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Back to School Specials: Tips to Balancing Your Academics and Anime Addiction

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Hello. I’m new here.

Anyway, we’ve all had those late night anime binges that leaves you exhausted near the end, like you’ve been running a marathon on 30 seconds of sleep. However, with both the school and college years coming up rapidly, this could prove…detrimental, to say the least, to your academic endeavors. Seeing as though I am currently in such a predicament myself, and that I’ve actually been ‘smart’ enough to do this on a school night, I’m going to bestow upon you the tips that I’ve developed in order to prevent you from sleeping during whatever standardized test you have to take in your educational careers.

Let’s begin, soon-to-be-enlightened ones.

Tip #1 – Pace Yourself

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Now, one of the problem about late night binging is that…well, you’re binging, which means you are watching many episodes consecutively. If you were to cut down on the anime you’d watch in a night, say limiting yourself to two or three episodes, you’d stop yourself from going completely overboard. Myself, I limit myself to 2 episodes a night during a school night, simply because I stay up late as it is, and the Crunchyroll ads probably will equal a third episode anyway.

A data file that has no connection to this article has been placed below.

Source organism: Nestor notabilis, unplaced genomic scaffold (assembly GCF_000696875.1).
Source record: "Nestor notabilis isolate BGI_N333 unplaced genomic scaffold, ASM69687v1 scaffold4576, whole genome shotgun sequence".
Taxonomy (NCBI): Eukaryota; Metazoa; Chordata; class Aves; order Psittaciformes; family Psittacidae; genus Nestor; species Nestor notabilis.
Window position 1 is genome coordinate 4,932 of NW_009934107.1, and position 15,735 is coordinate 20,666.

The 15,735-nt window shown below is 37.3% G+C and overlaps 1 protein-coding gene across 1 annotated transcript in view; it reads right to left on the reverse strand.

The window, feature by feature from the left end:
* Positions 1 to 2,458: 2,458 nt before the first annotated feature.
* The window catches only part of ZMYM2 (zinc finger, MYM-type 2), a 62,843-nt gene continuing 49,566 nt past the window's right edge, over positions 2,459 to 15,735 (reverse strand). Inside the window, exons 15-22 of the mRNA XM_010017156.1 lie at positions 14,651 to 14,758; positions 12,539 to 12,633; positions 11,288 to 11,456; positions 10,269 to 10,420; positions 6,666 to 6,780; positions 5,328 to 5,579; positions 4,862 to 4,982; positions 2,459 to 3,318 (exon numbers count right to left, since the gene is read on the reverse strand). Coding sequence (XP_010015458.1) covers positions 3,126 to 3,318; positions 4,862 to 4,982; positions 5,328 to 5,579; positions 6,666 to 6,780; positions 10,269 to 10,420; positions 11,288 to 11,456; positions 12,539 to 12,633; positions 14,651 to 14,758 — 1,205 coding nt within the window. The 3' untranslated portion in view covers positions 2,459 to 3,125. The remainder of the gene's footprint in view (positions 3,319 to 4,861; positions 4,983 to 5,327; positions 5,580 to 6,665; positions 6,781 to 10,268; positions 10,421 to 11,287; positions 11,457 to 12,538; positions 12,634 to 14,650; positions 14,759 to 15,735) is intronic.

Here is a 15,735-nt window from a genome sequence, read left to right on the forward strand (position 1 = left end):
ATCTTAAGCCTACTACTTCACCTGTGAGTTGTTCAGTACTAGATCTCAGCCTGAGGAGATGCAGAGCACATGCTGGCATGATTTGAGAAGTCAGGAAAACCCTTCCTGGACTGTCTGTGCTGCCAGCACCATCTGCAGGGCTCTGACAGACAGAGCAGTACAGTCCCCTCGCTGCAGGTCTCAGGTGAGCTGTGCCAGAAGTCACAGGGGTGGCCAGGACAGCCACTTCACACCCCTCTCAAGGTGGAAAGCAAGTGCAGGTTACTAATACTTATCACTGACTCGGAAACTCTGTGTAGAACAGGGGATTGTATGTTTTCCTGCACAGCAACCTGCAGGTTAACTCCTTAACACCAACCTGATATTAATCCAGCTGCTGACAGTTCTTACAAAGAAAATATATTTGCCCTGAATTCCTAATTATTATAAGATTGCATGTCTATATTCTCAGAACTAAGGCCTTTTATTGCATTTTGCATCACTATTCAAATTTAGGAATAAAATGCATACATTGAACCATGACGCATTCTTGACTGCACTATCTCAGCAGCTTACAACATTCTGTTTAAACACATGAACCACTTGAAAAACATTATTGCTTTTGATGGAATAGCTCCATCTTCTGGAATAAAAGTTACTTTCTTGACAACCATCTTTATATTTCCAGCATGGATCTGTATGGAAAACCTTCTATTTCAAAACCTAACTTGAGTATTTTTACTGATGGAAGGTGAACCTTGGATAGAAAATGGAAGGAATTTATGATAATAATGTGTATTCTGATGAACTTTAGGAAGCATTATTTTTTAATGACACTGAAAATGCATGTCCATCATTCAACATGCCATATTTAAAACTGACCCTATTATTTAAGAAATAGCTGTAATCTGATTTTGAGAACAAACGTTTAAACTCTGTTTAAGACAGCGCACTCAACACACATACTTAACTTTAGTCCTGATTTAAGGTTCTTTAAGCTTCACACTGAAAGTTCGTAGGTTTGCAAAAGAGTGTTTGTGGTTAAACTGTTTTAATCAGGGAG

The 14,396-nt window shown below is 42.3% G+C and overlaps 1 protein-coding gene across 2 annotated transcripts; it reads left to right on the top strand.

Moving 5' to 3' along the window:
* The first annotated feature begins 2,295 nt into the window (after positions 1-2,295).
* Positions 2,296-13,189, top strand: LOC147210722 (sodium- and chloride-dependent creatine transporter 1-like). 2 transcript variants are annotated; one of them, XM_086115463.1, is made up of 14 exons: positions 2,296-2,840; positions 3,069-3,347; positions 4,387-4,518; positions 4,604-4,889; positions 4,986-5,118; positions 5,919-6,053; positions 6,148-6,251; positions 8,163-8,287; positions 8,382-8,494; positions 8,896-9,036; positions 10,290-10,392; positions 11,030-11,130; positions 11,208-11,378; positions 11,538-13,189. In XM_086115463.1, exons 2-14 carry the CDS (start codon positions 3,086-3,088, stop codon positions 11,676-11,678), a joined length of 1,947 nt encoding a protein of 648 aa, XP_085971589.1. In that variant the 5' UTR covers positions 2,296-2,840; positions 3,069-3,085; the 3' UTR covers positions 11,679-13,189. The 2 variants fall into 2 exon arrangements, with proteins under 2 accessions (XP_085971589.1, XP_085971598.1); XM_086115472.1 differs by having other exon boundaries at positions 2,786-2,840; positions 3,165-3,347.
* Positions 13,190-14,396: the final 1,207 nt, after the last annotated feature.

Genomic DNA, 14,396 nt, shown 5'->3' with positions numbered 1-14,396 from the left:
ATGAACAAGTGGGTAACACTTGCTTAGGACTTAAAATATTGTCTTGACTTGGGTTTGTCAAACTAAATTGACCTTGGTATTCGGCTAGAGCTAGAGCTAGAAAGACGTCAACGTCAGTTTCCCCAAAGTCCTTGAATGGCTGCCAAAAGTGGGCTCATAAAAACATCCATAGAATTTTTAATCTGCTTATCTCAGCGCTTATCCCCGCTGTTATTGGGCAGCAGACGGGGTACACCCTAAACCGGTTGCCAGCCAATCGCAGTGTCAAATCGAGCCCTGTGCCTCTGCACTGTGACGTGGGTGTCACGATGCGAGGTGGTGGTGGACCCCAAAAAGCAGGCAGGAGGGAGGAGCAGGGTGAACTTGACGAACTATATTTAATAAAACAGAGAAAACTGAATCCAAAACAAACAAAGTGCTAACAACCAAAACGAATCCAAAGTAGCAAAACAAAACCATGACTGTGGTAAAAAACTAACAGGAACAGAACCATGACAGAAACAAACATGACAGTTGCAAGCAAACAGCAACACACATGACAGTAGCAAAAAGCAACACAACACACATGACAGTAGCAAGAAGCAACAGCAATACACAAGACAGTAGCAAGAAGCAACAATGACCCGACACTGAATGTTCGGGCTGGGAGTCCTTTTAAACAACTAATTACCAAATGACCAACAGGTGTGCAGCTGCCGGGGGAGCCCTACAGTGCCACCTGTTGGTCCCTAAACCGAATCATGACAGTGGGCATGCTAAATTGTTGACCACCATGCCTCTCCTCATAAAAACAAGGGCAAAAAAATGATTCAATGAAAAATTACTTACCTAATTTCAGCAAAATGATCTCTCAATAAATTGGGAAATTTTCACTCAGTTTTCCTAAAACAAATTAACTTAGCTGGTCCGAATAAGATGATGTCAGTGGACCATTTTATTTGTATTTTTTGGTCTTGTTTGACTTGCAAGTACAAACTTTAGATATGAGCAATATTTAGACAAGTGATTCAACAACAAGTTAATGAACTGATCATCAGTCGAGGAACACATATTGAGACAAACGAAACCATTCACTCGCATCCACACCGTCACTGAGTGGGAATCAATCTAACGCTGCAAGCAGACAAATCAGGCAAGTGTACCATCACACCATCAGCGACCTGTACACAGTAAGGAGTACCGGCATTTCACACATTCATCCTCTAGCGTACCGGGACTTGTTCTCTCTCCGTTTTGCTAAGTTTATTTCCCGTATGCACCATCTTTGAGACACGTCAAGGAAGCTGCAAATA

An alternative to this would be to set up a cut off time, kind of like an “Ota-curfew”, so to speak. So, you can watch as much anime as you can until a time, let’s say 10:00, because 9:00 is for elementary students and kindergartners.

Image from https://thegeekclinic.wordpress.com/

Tip # 2 – Keep Your Anime Lineup Short

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Yup. This is about the size of my anime bucket list too!

It’s no joke that we all have anime lists so big that Santa Claus would say “ho ho, oh no!” to looking at it. Whether you want to watch old classics, hot and new releases, hidden gems, popular treasures, or all of them combined, they’re usually bigger then the amount of anime you’ll watch in 10 of your life time.

But having too many anime can send a person into an anime watching spree, causing them to usually spend long nights to burn through their stupidly large anime queues. Plus, not knowing where to begin on starting on your queue can leave you wondering longer then you’ll actually watch the episode! I’ve actually spent 30 minutes of my short human existence staring at the Crunchyroll search bar, trying to figure out what I was in the mood for.

That’s why I would suggest you set a limit, a definitive limit, on anime you want to watch at a given time. I wouldn’t go anymore then 3, because it gives plenty of wiggle room if you don’t feel like watching your latest episode of One Piece, but also doesn’t give you the feeling of being overwhelmed by having 500 billion shows to watch.

Picture from http://s54.photobucket.com/user/lp_harley/media

Tip #3 – Stick to Longer Series
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Now, I’m not saying go watch a Shonen Jump anime like One Piece, Bleach, Fairy Tail, or Naruto. What I’m saying, is don’t watch your 13 episode long animes during school nights, like Angel Beats, Plastic Memories, etc.

Random Reader: Gasp! Why would you stop us from watching these works of art!?

Because shut up. How did you even get in here? Anyway, before I was interrupted, shorter animes create this illusion of ‘Oh hey, since this is only 13 episodes, I can watch this easy peasy without having to worry about time!’ Glad it’s a back to school special, because it’s math time.